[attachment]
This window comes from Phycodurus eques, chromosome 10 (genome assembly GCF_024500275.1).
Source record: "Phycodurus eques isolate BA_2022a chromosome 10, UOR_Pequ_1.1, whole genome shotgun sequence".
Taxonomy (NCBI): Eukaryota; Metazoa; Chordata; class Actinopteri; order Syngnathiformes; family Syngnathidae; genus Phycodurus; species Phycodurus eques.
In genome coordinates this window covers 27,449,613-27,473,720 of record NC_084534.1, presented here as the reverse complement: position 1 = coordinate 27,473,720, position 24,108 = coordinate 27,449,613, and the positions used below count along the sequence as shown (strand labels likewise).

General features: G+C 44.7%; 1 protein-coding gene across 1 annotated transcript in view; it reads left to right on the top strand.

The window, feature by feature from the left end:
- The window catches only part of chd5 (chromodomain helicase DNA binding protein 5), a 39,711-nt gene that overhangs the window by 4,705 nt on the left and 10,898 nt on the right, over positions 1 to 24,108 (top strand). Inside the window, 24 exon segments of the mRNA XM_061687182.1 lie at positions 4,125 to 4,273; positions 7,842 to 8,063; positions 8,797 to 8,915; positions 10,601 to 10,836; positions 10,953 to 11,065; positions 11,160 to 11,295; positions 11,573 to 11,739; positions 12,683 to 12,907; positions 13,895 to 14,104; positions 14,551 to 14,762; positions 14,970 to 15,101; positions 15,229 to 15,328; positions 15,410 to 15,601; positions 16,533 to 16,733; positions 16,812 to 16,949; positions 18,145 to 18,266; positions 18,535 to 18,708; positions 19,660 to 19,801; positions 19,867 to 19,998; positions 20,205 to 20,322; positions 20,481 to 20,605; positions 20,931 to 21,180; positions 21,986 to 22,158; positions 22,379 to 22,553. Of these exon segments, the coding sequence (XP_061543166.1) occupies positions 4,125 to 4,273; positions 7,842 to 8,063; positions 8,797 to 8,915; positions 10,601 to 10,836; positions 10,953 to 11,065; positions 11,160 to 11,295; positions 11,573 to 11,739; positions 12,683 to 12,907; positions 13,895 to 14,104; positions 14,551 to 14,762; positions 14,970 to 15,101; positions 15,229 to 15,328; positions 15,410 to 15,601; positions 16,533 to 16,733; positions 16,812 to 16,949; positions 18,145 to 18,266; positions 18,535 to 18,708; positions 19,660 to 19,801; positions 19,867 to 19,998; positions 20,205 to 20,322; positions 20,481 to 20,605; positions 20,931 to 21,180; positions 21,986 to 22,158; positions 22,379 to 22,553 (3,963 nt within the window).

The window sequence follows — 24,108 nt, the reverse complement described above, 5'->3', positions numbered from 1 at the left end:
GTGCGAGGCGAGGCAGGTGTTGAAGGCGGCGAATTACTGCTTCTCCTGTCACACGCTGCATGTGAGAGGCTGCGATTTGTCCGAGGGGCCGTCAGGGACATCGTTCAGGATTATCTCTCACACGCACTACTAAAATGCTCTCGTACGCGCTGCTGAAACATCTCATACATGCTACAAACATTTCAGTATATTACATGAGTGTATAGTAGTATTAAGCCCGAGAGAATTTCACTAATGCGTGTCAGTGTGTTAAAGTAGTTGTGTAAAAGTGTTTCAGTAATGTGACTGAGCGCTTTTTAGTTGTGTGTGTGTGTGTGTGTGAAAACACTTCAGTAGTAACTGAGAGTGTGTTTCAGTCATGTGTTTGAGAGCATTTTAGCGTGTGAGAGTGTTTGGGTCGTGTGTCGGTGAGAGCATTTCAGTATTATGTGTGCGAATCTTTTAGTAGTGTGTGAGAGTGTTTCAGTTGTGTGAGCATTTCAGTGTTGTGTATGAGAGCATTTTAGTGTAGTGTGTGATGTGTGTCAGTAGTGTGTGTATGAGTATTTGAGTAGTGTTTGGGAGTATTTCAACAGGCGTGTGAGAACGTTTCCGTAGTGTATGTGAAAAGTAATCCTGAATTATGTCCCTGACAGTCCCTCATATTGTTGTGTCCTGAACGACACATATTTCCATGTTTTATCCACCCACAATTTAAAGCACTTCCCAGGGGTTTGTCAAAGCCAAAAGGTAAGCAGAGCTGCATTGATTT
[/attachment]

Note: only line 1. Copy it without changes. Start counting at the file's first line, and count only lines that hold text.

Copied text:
This window comes from Phycodurus eques, chromosome 10 (genome assembly GCF_024500275.1).